Thursday, October 30, 2014

Walking in Stillwater

On Monday, October 27 another lovely autumn day arrived in Minnesota. So I decided to do the walk in Stillwater, MN. I have done this walk once before but that was before I had the Walking the MN Counties book and so I needed to do it again so I could stamp off Washington County.

Stillwater is located in the St. Croix River. This river marks much of the boundary between Minnesota and Wisconsin. The name, St. Croix, appears to have been placed on the river by a mishap. Late in the 17th century a French explorer died near the mouth of the river and a cross was erected in his honor. Thereafter, people began to refer to the river as the one with the cross -- hence St. Croix.

Stillwater is named for the appearance of the river in this area. Here it is very wide and there appears not to be a current moving the water. However, another source says Stillwater is named after Stillwater, Maine. Lumbermen came from there to Minnesota.

Washington County, logically enough, is named for George Washington. However, I didn't know until browsing through my Minnesota Geographic Names books that when the territory of Minnesota was created it was divided into 9 counties. Each of these counties remains to this day, but each is much, much smaller than its original area.That is one thing I like about doing these walks -- I learn things about the places that I walk. And one really learns about a place by walking rather than driving a car through the area.

The walk in Stillwater begins from the Ann Bean Bed and Breakfast. The walk box is kept on the lovely front porch.

In the next block I also found an interesting house, dating from the 19th century.

 The 19th century money in Stillwater came from the lumbering industry.

A few more steps down the street I came to the original Washington County Courthouse.

After about 5 blocks of walking I came to some homes that were a bit more modest, but clearly 19th century in their design. 

Turning a corner I came to a home that had been built in 1865 by a sea captain, sited where it was and designed with a tower on the top -- all so that he could watch the river traffic.

This home appears to be constructed with stones, but it is a wood house. The lumber has been patterned to appear to be stone.

And what could he see? Here's the view:

From this overlook one walks down about 100 steps to the river valley floor.

The first time I did this walk I was puzzled about the water bottles I noticed along the steps. It turns out that some in Stillwater use the steps for exercise going up and down the steps perhaps 10 times. Particularly on warm days, then, water is placed strategically along the steps.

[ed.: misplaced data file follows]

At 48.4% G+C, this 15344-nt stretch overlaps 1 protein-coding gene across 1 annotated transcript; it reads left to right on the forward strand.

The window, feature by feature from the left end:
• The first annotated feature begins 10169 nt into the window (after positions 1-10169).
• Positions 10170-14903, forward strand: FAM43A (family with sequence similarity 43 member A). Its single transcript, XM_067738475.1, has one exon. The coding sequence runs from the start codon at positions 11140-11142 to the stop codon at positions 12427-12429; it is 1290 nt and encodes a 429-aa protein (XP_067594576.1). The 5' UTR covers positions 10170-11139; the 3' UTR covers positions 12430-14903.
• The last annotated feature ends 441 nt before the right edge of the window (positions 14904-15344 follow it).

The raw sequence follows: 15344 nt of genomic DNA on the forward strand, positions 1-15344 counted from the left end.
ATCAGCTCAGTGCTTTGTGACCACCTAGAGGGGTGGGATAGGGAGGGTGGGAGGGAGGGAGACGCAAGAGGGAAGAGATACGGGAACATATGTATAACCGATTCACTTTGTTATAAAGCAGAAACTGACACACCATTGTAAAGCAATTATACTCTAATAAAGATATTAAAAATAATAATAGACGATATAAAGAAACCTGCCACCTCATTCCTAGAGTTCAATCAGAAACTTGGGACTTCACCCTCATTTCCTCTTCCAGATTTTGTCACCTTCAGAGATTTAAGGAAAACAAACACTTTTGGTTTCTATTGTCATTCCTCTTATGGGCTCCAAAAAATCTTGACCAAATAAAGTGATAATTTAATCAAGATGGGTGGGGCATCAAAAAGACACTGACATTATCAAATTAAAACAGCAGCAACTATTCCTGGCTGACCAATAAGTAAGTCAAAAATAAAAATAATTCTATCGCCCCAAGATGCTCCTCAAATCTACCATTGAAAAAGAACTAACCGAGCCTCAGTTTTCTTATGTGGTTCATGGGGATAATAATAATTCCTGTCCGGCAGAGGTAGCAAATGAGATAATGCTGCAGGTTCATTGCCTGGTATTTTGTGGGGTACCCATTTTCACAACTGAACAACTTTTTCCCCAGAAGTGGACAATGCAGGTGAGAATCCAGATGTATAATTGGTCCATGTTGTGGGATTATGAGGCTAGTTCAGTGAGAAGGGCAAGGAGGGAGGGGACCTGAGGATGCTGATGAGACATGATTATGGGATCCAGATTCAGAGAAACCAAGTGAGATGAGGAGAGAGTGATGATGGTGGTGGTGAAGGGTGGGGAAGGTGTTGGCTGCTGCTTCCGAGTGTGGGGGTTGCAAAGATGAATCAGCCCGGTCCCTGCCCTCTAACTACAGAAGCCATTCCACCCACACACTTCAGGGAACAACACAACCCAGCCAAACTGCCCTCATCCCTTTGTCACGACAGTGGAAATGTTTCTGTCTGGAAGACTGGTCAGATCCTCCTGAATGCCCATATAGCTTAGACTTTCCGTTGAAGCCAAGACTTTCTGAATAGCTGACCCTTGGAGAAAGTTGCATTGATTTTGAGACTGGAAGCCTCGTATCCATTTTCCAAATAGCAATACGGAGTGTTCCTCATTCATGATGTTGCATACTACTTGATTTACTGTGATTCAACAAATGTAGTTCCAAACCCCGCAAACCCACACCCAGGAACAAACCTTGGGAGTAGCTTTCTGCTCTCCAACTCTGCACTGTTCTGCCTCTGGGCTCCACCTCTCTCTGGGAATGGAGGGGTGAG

About five minutes of walking brought me to the edge of river and a view of the lift bridge.

I walked to a river side gazebo and sat down for a bit of rest. As I began to walk again I found a monument marking the 1965 flood. This was one of most devastating floods on rivers in the upper Midwest. (The marking on the Mississippi River wall in St. Paul for the 1965 flood leaves one breathless to think the river could have been that high.)

The monument sign by which I was standing explains this is where the river was in 1965 -- a full 19 feet above flood stage. Behind where I was standing a temporary levee was constructed and this protected the business district from the flood waters.

There is a rule in hiking and walking. When one walks down, sooner or later one will have to walk up. The up occurred along 2nd Street on the way to Pioneer Park.

The walk map says to congratulations -- you made it up.

The picture shows my perspective on the lift bridge is entirely different.

From Pioneer Park the walk was through pleasant residential areas. I found one home that was elaborately decorated for Halloween.

 A highlight of this walk is finally getting to a wonderful ice cream shop. But, alas, when I got there I found the sign saying the shop was closed for the season.

So I was back to Ann Bean. The innkeeper was sweeping the porch when I got back and graciously asked me if I had had a nice walk. I thanked them for keeping the walk box.

Then home to find a hair dressing party being put on my granddaughter who lives with me.

Glad to get this walk done and get Washington County marked off. There are plenty of walks I want to do next year so very good to get this one marked off.

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